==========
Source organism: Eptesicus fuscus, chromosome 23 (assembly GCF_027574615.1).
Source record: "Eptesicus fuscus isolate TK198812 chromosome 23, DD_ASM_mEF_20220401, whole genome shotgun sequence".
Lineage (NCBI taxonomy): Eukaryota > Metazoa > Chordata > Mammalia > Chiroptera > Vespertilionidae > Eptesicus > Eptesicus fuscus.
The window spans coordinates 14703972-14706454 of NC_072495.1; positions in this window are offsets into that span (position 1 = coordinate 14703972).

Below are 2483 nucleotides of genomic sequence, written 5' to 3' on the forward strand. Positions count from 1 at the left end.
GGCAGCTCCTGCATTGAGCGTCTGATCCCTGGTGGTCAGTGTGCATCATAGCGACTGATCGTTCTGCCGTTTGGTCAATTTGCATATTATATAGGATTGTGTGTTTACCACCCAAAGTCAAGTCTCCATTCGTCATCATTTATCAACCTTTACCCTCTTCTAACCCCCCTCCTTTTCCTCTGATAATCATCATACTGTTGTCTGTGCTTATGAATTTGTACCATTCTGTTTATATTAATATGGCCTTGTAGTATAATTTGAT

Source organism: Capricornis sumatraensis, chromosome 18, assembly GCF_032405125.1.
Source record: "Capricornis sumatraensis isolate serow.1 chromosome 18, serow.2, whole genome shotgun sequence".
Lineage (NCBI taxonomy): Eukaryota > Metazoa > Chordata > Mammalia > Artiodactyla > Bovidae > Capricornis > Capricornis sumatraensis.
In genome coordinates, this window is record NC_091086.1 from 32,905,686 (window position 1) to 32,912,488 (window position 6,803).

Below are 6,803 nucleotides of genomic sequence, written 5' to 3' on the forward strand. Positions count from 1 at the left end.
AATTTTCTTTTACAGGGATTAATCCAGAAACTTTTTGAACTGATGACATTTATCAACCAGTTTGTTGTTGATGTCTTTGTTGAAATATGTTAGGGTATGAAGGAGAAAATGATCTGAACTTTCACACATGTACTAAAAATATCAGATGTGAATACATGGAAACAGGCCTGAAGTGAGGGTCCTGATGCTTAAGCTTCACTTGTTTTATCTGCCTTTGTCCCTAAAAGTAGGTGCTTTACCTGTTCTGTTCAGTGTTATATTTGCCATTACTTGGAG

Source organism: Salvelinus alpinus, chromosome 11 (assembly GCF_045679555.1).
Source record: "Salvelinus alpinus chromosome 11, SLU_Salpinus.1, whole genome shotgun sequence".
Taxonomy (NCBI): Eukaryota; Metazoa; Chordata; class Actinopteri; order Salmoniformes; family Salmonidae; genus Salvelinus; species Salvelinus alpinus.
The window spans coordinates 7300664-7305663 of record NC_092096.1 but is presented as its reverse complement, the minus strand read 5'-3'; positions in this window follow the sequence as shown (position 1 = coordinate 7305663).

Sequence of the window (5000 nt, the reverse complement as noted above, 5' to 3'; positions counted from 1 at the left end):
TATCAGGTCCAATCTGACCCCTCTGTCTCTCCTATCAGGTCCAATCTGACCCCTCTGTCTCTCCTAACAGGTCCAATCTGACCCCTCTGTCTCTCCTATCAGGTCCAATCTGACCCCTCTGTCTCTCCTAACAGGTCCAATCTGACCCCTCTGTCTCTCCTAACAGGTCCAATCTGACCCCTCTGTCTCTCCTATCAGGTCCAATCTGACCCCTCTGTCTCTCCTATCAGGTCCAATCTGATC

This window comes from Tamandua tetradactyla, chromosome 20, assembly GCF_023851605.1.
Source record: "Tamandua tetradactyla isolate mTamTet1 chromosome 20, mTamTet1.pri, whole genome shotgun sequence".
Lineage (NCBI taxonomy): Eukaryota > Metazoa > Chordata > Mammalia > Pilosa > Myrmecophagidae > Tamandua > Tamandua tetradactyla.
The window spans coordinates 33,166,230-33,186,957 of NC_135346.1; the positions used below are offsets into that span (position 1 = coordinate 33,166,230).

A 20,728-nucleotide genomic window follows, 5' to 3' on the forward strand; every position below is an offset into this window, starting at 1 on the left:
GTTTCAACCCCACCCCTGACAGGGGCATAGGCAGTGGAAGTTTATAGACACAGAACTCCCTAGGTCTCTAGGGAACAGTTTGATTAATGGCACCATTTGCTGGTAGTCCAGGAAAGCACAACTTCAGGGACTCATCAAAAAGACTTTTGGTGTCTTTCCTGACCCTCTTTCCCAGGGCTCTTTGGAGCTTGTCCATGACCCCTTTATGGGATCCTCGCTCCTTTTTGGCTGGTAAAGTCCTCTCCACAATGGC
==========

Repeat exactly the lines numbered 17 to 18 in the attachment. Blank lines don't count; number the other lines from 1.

Sequence of the window (5000 nt, the reverse complement as noted above, 5' to 3'; positions counted from 1 at the left end):
TATCAGGTCCAATCTGACCCCTCTGTCTCTCCTATCAGGTCCAATCTGACCCCTCTGTCTCTCCTAACAGGTCCAATCTGACCCCTCTGTCTCTCCTATCAGGTCCAATCTGACCCCTCTGTCTCTCCTAACAGGTCCAATCTGACCCCTCTGTCTCTCCTAACAGGTCCAATCTGACCCCTCTGTCTCTCCTATCAGGTCCAATCTGACCCCTCTGTCTCTCCTATCAGGTCCAATCTGATC